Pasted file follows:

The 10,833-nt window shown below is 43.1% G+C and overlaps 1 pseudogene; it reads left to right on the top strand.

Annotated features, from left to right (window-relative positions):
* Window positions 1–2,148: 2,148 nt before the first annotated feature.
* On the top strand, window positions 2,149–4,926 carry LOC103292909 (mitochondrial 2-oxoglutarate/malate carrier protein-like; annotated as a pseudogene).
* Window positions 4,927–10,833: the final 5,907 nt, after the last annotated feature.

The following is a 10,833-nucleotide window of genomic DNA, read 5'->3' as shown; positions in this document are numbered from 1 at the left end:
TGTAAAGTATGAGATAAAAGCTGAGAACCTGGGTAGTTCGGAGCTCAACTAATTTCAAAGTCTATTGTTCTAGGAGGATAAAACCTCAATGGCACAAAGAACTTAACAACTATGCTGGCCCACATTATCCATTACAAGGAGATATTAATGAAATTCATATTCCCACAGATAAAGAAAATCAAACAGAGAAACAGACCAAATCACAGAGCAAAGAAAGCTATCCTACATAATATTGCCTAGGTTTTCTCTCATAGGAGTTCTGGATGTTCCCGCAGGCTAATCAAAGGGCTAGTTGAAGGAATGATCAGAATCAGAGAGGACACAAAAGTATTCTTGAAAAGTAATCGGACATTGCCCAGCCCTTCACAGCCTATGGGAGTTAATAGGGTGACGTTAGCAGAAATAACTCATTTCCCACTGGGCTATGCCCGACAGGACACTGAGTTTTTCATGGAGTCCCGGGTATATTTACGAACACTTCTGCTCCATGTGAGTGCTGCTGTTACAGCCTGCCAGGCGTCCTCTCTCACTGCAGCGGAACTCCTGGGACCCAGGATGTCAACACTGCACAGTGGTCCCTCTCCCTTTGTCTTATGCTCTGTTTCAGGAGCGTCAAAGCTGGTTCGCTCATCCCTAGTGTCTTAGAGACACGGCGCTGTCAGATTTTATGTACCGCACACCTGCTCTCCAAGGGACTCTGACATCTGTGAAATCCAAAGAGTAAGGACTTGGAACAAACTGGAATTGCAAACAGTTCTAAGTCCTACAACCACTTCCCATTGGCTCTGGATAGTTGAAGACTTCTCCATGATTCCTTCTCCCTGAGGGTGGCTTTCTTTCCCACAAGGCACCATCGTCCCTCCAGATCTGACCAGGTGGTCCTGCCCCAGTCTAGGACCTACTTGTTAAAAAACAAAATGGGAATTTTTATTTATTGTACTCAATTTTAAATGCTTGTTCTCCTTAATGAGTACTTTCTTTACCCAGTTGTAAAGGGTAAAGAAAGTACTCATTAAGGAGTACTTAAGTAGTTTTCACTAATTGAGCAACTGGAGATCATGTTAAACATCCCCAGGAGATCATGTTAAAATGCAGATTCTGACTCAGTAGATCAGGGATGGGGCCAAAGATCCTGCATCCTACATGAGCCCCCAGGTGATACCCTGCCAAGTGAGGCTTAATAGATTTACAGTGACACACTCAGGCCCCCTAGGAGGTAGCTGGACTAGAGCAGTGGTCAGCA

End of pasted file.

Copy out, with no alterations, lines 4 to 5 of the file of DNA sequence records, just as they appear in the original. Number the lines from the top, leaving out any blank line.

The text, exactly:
* On the top strand, window positions 2,149–4,926 carry LOC103292909 (mitochondrial 2-oxoglutarate/malate carrier protein-like; annotated as a pseudogene).
* Window positions 4,927–10,833: the final 5,907 nt, after the last annotated feature.